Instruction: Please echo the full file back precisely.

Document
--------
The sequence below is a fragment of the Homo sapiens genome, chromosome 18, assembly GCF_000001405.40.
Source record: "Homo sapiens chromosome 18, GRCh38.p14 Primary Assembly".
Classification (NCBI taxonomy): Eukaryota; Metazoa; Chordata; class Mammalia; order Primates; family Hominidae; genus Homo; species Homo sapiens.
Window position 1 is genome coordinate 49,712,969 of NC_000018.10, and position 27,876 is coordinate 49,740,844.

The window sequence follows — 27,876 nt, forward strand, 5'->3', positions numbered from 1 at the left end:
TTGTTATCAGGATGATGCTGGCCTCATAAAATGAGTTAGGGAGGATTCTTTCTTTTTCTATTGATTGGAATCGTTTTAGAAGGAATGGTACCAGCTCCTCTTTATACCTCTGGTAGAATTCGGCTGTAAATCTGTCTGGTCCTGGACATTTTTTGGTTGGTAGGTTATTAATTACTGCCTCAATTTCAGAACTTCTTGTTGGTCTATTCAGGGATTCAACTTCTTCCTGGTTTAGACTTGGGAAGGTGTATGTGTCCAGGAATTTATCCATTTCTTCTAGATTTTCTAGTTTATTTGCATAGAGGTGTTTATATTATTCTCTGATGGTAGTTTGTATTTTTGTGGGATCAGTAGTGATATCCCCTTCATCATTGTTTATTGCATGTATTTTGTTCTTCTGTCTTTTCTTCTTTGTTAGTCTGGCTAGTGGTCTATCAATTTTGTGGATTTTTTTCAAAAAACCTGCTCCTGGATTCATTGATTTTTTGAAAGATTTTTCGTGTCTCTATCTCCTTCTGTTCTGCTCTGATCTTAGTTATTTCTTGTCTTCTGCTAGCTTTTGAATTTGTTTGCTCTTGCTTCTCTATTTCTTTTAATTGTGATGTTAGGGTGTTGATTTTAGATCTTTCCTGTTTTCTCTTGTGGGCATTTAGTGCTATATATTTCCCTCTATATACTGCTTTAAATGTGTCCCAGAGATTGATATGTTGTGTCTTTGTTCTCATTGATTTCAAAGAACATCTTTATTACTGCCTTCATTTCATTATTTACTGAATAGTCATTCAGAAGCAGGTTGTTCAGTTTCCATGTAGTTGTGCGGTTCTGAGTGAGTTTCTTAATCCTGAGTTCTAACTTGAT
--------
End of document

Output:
The sequence below is a fragment of the Homo sapiens genome, chromosome 18, assembly GCF_000001405.40.
Source record: "Homo sapiens chromosome 18, GRCh38.p14 Primary Assembly".
Classification (NCBI taxonomy): Eukaryota; Metazoa; Chordata; class Mammalia; order Primates; family Hominidae; genus Homo; species Homo sapiens.
Window position 1 is genome coordinate 49,712,969 of NC_000018.10, and position 27,876 is coordinate 49,740,844.

The window sequence follows — 27,876 nt, forward strand, 5'->3', positions numbered from 1 at the left end:
TTGTTATCAGGATGATGCTGGCCTCATAAAATGAGTTAGGGAGGATTCTTTCTTTTTCTATTGATTGGAATCGTTTTAGAAGGAATGGTACCAGCTCCTCTTTATACCTCTGGTAGAATTCGGCTGTAAATCTGTCTGGTCCTGGACATTTTTTGGTTGGTAGGTTATTAATTACTGCCTCAATTTCAGAACTTCTTGTTGGTCTATTCAGGGATTCAACTTCTTCCTGGTTTAGACTTGGGAAGGTGTATGTGTCCAGGAATTTATCCATTTCTTCTAGATTTTCTAGTTTATTTGCATAGAGGTGTTTATATTATTCTCTGATGGTAGTTTGTATTTTTGTGGGATCAGTAGTGATATCCCCTTCATCATTGTTTATTGCATGTATTTTGTTCTTCTGTCTTTTCTTCTTTGTTAGTCTGGCTAGTGGTCTATCAATTTTGTGGATTTTTTTCAAAAAACCTGCTCCTGGATTCATTGATTTTTTGAAAGATTTTTCGTGTCTCTATCTCCTTCTGTTCTGCTCTGATCTTAGTTATTTCTTGTCTTCTGCTAGCTTTTGAATTTGTTTGCTCTTGCTTCTCTATTTCTTTTAATTGTGATGTTAGGGTGTTGATTTTAGATCTTTCCTGTTTTCTCTTGTGGGCATTTAGTGCTATATATTTCCCTCTATATACTGCTTTAAATGTGTCCCAGAGATTGATATGTTGTGTCTTTGTTCTCATTGATTTCAAAGAACATCTTTATTACTGCCTTCATTTCATTATTTACTGAATAGTCATTCAGAAGCAGGTTGTTCAGTTTCCATGTAGTTGTGCGGTTCTGAGTGAGTTTCTTAATCCTGAGTTCTAACTTGAT